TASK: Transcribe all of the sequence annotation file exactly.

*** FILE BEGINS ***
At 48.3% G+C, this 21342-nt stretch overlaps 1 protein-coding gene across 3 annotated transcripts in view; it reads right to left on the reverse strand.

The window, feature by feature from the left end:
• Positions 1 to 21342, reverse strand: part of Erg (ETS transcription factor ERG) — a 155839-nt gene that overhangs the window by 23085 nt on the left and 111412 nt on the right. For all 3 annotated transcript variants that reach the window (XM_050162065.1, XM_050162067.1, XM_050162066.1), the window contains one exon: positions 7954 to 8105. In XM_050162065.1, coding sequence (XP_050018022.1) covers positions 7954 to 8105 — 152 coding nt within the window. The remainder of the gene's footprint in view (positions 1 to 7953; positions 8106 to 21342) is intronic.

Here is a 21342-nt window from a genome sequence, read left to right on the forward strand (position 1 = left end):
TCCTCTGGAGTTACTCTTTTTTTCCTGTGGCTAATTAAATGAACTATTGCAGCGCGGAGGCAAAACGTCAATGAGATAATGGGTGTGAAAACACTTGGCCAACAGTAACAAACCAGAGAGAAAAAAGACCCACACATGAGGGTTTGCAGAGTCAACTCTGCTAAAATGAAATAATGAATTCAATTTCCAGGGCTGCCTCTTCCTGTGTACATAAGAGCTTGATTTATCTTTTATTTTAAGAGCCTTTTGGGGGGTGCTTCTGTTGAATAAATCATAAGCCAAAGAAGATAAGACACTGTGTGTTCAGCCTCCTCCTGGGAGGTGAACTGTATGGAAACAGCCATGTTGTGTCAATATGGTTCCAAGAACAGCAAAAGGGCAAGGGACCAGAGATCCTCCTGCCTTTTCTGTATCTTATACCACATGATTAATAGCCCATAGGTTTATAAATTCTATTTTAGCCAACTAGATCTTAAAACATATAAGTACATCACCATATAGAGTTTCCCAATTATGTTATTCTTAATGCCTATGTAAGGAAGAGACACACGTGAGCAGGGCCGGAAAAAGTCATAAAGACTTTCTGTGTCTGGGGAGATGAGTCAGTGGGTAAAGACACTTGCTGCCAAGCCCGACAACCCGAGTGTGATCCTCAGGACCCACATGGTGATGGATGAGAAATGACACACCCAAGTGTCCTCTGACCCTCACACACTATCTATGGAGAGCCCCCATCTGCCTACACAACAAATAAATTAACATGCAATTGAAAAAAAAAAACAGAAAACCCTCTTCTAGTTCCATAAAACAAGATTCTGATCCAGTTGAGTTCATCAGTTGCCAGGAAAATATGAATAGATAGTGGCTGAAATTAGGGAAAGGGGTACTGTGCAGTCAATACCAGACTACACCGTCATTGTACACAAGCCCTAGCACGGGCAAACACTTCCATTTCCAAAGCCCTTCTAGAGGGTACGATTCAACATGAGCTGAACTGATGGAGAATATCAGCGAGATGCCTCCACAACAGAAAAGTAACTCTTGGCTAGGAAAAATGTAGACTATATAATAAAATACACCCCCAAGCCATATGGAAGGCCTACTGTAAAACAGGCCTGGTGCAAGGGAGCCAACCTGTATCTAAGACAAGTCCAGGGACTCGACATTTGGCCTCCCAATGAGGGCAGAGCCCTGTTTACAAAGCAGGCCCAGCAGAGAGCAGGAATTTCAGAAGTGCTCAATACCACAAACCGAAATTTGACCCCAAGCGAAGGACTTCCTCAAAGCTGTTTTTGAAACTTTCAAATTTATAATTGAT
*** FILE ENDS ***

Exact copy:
At 48.3% G+C, this 21342-nt stretch overlaps 1 protein-coding gene across 3 annotated transcripts in view; it reads right to left on the reverse strand.

The window, feature by feature from the left end:
• Positions 1 to 21342, reverse strand: part of Erg (ETS transcription factor ERG) — a 155839-nt gene that overhangs the window by 23085 nt on the left and 111412 nt on the right. For all 3 annotated transcript variants that reach the window (XM_050162065.1, XM_050162067.1, XM_050162066.1), the window contains one exon: positions 7954 to 8105. In XM_050162065.1, coding sequence (XP_050018022.1) covers positions 7954 to 8105 — 152 coding nt within the window. The remainder of the gene's footprint in view (positions 1 to 7953; positions 8106 to 21342) is intronic.

Here is a 21342-nt window from a genome sequence, read left to right on the forward strand (position 1 = left end):
TCCTCTGGAGTTACTCTTTTTTTCCTGTGGCTAATTAAATGAACTATTGCAGCGCGGAGGCAAAACGTCAATGAGATAATGGGTGTGAAAACACTTGGCCAACAGTAACAAACCAGAGAGAAAAAAGACCCACACATGAGGGTTTGCAGAGTCAACTCTGCTAAAATGAAATAATGAATTCAATTTCCAGGGCTGCCTCTTCCTGTGTACATAAGAGCTTGATTTATCTTTTATTTTAAGAGCCTTTTGGGGGGTGCTTCTGTTGAATAAATCATAAGCCAAAGAAGATAAGACACTGTGTGTTCAGCCTCCTCCTGGGAGGTGAACTGTATGGAAACAGCCATGTTGTGTCAATATGGTTCCAAGAACAGCAAAAGGGCAAGGGACCAGAGATCCTCCTGCCTTTTCTGTATCTTATACCACATGATTAATAGCCCATAGGTTTATAAATTCTATTTTAGCCAACTAGATCTTAAAACATATAAGTACATCACCATATAGAGTTTCCCAATTATGTTATTCTTAATGCCTATGTAAGGAAGAGACACACGTGAGCAGGGCCGGAAAAAGTCATAAAGACTTTCTGTGTCTGGGGAGATGAGTCAGTGGGTAAAGACACTTGCTGCCAAGCCCGACAACCCGAGTGTGATCCTCAGGACCCACATGGTGATGGATGAGAAATGACACACCCAAGTGTCCTCTGACCCTCACACACTATCTATGGAGAGCCCCCATCTGCCTACACAACAAATAAATTAACATGCAATTGAAAAAAAAAAACAGAAAACCCTCTTCTAGTTCCATAAAACAAGATTCTGATCCAGTTGAGTTCATCAGTTGCCAGGAAAATATGAATAGATAGTGGCTGAAATTAGGGAAAGGGGTACTGTGCAGTCAATACCAGACTACACCGTCATTGTACACAAGCCCTAGCACGGGCAAACACTTCCATTTCCAAAGCCCTTCTAGAGGGTACGATTCAACATGAGCTGAACTGATGGAGAATATCAGCGAGATGCCTCCACAACAGAAAAGTAACTCTTGGCTAGGAAAAATGTAGACTATATAATAAAATACACCCCCAAGCCATATGGAAGGCCTACTGTAAAACAGGCCTGGTGCAAGGGAGCCAACCTGTATCTAAGACAAGTCCAGGGACTCGACATTTGGCCTCCCAATGAGGGCAGAGCCCTGTTTACAAAGCAGGCCCAGCAGAGAGCAGGAATTTCAGAAGTGCTCAATACCACAAACCGAAATTTGACCCCAAGCGAAGGACTTCCTCAAAGCTGTTTTTGAAACTTTCAAATTTATAATTGAT